SQL Server 2019 Administration Inside Out
Article Index
SQL Server 2019 Administration Inside Out
Parts III to VII; Conclusion

Author: Randolph West et al
Publisher: Microsoft Press
Pages: 992
ISBN: 978-0135561089 
Print: 0135561086 
Kindle: B085P1HSC2 
Audience: DBAs and developers
Rating: 4.5
Reviewer: Ian Stirk
Part III. SQL Server management
This section covers the more traditional aspect of database administration, monitoring, automation, recovery, High Availability (HA) and Disaster Recovery (DR).

The section opens with a look at the detection and prevention database corruption. As usual, some very insightful tips are provided. I often feel the DBCC option REPAIR_ALLOW_DATA_LOSS

should be called something more dramatic (REPAIR_BUT_YOU MAY_SERIOUSLY_LOSS_YOUR_DATA?!), there’s a useful link to Paul Randel’s ideas on this setting. The importance of valid backups is emphasised - this is probably the DBAs most important task.

The importance of index fragmentation and up-to-date statistics is discussed in relation to performance. Monitoring usage via DMOs (DMVs/DMFs) and Extended Events (XEs) are discussed with simple examples. Useful methods for collecting monitoring data are outlined. New software upgrades and patches are always of interest to DBAs, in the latest versions of SQL Server service packs (SPs) are retired and replaced by scheduled cumulative updates (CUs) – you just need to know when is a good time to test then apply them to your live servers.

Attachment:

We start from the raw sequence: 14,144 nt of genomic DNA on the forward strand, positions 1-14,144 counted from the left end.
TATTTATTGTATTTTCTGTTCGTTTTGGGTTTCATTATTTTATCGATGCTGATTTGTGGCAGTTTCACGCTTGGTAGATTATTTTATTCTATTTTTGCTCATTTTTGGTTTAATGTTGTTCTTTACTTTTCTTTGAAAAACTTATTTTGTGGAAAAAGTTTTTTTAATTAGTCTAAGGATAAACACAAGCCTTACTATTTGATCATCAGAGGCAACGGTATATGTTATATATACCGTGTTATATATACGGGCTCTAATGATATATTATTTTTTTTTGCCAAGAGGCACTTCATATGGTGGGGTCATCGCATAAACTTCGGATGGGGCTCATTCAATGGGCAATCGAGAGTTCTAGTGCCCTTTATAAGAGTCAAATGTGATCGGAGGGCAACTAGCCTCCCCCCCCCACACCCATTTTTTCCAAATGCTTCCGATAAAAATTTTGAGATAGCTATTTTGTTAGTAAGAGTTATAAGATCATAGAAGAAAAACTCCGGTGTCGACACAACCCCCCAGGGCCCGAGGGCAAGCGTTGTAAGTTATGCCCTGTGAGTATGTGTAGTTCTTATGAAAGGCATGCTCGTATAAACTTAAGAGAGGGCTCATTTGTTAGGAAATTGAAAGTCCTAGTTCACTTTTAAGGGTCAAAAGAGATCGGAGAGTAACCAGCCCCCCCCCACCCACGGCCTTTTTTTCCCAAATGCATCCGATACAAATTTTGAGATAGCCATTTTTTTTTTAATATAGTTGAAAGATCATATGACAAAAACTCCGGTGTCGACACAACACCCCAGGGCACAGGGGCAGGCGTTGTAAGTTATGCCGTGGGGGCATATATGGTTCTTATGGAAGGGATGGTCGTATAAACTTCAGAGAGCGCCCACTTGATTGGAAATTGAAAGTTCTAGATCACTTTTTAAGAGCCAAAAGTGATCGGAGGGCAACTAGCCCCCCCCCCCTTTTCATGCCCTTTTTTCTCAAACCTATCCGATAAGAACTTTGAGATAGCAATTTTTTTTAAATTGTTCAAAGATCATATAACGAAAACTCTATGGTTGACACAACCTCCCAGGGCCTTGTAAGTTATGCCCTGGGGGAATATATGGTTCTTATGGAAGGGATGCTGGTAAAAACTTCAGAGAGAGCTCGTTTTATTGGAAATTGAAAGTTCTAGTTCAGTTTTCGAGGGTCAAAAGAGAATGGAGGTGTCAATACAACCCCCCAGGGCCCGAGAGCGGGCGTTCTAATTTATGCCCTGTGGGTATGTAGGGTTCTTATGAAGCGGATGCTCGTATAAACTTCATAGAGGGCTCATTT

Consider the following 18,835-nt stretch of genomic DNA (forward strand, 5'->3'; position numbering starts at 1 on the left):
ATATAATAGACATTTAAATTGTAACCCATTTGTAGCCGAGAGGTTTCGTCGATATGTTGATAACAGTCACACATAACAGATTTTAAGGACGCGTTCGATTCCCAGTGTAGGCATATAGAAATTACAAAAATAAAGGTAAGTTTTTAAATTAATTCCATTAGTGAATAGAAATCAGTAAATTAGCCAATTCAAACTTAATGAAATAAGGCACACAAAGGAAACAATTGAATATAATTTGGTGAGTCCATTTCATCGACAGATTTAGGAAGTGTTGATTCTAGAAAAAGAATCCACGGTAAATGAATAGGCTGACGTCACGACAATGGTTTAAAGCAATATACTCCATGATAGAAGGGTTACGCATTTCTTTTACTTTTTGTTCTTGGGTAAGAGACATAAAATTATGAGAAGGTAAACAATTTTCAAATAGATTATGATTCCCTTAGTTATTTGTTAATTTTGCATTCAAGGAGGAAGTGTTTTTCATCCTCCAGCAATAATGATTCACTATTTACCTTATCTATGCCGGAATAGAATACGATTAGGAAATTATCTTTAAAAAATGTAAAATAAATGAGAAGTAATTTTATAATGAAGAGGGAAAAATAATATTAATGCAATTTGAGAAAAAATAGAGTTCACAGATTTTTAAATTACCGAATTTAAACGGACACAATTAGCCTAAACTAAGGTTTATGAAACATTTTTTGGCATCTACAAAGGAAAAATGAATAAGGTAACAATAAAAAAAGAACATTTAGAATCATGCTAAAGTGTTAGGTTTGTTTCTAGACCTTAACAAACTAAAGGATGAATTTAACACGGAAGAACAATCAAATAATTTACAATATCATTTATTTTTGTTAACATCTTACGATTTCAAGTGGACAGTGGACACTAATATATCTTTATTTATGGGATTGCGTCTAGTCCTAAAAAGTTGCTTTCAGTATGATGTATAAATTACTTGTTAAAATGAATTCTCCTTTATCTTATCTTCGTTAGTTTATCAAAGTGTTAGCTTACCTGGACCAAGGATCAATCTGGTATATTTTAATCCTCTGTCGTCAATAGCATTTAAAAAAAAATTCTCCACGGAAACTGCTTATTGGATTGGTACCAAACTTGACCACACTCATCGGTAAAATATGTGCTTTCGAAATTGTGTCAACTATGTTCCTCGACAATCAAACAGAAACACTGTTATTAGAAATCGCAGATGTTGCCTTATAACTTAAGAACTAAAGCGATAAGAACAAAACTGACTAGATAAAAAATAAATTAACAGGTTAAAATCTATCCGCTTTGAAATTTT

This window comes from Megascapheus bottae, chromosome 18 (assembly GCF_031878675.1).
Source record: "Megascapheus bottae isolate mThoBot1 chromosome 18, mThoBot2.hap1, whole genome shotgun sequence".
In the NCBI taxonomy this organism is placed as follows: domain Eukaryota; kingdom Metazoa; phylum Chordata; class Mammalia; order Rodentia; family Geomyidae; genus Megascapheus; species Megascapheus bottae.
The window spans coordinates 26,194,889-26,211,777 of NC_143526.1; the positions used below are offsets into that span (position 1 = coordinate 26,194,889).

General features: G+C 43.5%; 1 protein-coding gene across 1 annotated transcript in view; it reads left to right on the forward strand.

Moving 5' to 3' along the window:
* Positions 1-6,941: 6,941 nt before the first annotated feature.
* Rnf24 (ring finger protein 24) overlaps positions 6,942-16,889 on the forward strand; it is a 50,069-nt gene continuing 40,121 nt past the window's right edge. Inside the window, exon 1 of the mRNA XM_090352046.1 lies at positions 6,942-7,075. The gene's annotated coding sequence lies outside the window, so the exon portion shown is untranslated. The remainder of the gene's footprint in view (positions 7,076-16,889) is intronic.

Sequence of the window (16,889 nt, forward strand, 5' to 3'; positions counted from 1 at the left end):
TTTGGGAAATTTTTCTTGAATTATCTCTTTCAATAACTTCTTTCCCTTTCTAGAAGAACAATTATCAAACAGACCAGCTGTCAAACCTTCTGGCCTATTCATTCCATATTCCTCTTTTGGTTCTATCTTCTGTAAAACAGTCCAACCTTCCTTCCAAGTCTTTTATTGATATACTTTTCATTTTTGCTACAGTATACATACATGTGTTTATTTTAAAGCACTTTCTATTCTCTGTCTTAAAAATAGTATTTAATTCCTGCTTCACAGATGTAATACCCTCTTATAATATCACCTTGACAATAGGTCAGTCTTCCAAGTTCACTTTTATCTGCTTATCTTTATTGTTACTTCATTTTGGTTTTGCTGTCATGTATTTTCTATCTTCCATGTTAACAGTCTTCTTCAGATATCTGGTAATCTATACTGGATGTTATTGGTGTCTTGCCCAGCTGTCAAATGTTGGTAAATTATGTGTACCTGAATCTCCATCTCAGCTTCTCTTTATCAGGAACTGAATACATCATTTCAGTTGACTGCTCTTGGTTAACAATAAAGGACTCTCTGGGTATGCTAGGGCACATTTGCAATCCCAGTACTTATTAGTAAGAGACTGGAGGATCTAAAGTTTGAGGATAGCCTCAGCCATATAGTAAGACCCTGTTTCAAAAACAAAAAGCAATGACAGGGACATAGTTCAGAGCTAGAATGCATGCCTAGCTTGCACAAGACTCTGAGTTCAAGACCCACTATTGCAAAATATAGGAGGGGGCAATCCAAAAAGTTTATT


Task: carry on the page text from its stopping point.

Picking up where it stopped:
With a greater focus on saving money, there has been increased movement towards task automation, which additionally often provides improved performance and reduces human error. Various automation components are discussed, including SQL Agent, Database Mail, Maintenance Plans, Master/Target servers, and PowerShell. There’s a useful section on troubleshooting database mail, with helpful code. There’s a very useful tip about using dbatools to further enhance your use of PowerShell for SQL Server - I cannot recommend this tool highly enough.

The next chapter covers what is undoubtedly the most important area for DBAs, backup and recovery. All relevant topics are covered with expert insight. This leads naturally to a discussion of the related topics of High Availability (HA) and Disaster Recovery (DR). Configuration, design, and administration of the various options is discussed. There’s a useful table comparing the capabilities of the various HA/DR technologies.

In many ways, this section covers the more traditional and most important SQL Server administration areas. As always, rather than step-by-step implementation walkthroughs, the authors outline a topic and then discuss its salient points, together with some expert tips.

Part IV. Security
With data breaches increasingly being reported, the importance of security cannot be overemphasised. This section opens with details on how SQL Server implements security via authorization. Topics covered include: authentication modes (including Azure AD), server and database principals, and moving logins and permissions. There’s a very helpful section covering common security problems together with their solutions (e.g. fixing orphaned SIDs).

Closely aligned to permissions, the next chapter looks at the privacy aspect of security via encryption, and auditing. Various types and layers of security are discussed in relation to thwarting attacks. There’s a very useful background primer on protocols to get you up to speed.

The information in this section should be read by all DBAs, it contains an array of features and tips to ensure only authenticated logins have authorized access to appropriately protected SQL Server data.

Part V. Performance
Performance is at the heart of many day-to-day DBA activities. The first chapter in this section covers all the usual suspects, including: concurrency, isolation levels, execution plans, parallelism, and query store. Any one of these areas could lead to substantial query performance (or equally degradation).